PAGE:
Disability in the African context: towards inclusive homiletics
This study explores disability in the African context and seeks to articulate markers for an inclusive homiletic in the African context. The epidemiology and aetiology of disability are highlighted. It is estimated that 15 percent of the world's population has some kind of disability, making disabled persons the "world's largest minority group" (Disabled World, 2019). Significant for this study is that 80 percent of disabled persons live in developing countries (White, 2017:120). The incidence of disability is furthermore reported to be on the rise, due to aging populations and the high risk of disability in older people as well as the global increase in chronic health conditions such as stroke, cancer, diabetes and mental disorders (WHO, 2011:xi). Although many disabled people wish to participate fully in faith communities, they face attitudinal and architectural barriers that result in their exclusion from faith communities (Anderson, 2006:37). Consequently, this study highlights the dire need for an inclusive homiletic in the African context. The African context is highlighted in a positive and mystical light, bringing to the fore the diversity and rich tapestry of African cultures, and portraying Africa as a philosophical concept (Louw, 2008:147). This study employs Osmer's (2008:4) four tasks of practical theological interpretation. The first movement, the descriptive-empirical task, seeks to determine the status quo – what is happening in terms of disability issues and disabled persons in the light of the African context and worldview. The second movement, the interpretive task, seeks to interpret why Africans react the way they do to disability and disabled persons in church practice and preaching. The third movement, the normative task, seeks to establish ethical strategies to address issues of disability by engaging perspectives from disability theology, Scripture and homiletics. The fourth movement, the pragmatic task, seeks to articulate markers for an inclusive disability homiletic in the African context. The pragmatic task builds on the clues provided by the normative task, and thus involves a response that can lead to necessary change. Based on the findings of the descriptive-empirical, interpretive and normative tasks, markers for an inclusive disability homiletic in the African context are articulated.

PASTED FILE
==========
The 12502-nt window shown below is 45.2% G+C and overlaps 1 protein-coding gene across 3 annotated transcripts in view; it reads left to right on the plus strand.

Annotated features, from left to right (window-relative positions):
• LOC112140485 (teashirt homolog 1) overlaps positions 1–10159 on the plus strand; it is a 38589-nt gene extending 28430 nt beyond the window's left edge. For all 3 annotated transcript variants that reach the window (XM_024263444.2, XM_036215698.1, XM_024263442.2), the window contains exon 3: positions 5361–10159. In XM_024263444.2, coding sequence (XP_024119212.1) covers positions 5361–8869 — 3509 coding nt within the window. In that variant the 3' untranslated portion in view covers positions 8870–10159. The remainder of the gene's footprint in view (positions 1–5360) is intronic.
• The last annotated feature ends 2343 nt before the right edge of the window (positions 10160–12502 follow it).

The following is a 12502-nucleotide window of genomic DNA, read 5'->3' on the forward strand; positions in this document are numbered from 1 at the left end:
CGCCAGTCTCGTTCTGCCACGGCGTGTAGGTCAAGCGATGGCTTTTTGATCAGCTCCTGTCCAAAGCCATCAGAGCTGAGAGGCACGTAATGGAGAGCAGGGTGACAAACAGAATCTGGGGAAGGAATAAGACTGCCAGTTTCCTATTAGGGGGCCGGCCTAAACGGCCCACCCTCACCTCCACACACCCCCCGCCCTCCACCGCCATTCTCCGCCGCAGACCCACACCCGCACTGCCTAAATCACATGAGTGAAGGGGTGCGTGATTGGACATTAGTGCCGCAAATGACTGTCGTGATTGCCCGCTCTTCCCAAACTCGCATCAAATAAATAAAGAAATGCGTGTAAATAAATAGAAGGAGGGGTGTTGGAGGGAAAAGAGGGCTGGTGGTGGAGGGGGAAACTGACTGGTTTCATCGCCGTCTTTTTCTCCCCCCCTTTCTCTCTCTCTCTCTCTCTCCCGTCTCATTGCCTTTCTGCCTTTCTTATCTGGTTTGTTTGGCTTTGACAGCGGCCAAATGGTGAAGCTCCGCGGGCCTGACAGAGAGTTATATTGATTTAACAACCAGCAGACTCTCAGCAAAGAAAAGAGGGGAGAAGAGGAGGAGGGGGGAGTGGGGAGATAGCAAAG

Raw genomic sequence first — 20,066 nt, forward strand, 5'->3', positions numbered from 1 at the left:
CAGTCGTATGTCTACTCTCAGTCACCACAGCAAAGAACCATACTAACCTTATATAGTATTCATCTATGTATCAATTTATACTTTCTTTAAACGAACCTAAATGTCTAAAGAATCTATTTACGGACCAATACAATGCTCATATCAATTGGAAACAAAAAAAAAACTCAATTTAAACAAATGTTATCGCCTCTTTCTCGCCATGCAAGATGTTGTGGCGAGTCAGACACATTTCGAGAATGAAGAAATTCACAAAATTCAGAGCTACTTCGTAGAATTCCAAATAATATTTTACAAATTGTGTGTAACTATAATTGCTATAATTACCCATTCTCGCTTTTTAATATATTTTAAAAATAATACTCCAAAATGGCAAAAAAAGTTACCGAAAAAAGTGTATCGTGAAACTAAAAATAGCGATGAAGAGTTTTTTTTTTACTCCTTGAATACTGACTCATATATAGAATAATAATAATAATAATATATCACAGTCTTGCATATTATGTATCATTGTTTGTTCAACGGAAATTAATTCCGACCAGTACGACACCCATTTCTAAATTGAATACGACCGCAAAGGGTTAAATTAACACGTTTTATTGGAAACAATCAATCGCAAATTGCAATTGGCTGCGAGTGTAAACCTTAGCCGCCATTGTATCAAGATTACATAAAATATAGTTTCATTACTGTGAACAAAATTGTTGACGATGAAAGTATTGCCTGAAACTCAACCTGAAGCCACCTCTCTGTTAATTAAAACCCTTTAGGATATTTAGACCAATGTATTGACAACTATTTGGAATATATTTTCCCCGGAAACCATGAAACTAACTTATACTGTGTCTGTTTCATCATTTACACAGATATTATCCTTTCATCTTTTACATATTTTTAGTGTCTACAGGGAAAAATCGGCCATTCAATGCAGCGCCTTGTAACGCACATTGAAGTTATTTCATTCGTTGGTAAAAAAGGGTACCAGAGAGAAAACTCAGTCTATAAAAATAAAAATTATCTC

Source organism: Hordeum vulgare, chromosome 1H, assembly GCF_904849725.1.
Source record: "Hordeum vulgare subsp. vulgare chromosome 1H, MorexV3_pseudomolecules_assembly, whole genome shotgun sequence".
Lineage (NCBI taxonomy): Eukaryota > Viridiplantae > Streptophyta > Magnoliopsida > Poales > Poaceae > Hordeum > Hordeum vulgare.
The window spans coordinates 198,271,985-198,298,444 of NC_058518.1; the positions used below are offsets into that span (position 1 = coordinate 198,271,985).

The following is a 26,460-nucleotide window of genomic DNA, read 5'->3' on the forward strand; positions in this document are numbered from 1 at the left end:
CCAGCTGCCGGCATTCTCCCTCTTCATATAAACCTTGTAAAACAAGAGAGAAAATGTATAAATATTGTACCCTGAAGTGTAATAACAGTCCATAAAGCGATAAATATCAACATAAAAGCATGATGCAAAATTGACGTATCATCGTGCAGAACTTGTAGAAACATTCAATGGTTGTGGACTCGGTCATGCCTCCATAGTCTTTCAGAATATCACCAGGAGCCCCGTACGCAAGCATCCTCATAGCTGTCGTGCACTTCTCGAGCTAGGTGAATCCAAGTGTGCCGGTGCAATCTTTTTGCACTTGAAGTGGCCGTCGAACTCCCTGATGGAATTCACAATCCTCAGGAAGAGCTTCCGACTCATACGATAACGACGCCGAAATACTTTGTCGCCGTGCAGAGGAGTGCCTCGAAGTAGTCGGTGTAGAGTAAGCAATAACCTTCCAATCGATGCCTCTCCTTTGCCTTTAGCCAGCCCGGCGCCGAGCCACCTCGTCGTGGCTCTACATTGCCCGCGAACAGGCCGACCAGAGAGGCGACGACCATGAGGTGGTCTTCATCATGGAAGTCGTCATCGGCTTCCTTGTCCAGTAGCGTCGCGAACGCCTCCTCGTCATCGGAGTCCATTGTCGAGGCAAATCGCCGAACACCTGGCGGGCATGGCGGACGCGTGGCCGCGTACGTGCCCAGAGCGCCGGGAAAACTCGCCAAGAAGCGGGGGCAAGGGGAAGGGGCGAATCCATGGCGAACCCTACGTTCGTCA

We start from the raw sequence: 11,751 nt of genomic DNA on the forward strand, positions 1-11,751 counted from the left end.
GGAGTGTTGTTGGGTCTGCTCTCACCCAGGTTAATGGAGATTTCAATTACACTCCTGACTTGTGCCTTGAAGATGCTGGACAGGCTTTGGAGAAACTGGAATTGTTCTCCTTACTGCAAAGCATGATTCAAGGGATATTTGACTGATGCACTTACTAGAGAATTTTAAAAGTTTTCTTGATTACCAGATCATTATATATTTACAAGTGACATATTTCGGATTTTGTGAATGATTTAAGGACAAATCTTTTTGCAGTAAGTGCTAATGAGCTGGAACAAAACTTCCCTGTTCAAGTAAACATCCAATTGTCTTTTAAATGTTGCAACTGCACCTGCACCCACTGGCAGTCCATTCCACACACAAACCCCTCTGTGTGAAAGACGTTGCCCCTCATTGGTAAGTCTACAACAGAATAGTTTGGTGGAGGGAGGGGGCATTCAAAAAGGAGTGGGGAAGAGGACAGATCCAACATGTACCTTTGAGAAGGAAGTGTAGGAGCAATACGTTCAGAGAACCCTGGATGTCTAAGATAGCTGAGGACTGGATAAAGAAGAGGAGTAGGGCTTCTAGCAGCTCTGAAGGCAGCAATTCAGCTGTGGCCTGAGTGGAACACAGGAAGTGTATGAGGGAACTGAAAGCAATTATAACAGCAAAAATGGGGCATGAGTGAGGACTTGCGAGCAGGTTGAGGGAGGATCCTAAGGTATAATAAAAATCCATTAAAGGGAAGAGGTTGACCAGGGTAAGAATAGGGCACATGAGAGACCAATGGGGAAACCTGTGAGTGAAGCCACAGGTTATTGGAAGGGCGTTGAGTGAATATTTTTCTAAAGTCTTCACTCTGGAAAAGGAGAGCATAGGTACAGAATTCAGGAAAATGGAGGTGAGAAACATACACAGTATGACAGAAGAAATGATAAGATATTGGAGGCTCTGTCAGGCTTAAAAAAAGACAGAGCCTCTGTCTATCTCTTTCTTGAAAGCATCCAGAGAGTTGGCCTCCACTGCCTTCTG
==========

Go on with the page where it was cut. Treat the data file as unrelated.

- Theology